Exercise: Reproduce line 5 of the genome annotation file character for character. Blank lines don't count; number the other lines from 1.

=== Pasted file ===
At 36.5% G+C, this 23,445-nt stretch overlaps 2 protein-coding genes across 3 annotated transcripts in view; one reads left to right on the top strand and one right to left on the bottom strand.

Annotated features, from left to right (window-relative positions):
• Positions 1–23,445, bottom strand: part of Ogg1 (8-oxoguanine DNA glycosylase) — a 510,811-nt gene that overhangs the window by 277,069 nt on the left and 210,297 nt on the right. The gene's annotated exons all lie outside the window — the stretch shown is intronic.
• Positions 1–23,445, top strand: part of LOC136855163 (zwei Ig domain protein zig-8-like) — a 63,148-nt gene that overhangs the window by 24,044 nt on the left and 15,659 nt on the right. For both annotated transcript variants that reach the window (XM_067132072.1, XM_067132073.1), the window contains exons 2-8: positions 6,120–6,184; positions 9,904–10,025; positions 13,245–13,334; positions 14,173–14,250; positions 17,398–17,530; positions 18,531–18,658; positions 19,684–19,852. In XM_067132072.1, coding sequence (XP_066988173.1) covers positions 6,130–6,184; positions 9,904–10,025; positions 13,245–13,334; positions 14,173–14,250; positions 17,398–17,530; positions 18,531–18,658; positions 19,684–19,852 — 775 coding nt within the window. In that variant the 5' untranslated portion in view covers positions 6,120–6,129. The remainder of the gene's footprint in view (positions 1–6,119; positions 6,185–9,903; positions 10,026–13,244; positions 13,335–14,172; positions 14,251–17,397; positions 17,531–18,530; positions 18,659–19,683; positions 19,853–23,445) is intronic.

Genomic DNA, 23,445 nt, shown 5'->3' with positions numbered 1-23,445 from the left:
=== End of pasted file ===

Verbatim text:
Genomic DNA, 23,445 nt, shown 5'->3' with positions numbered 1-23,445 from the left: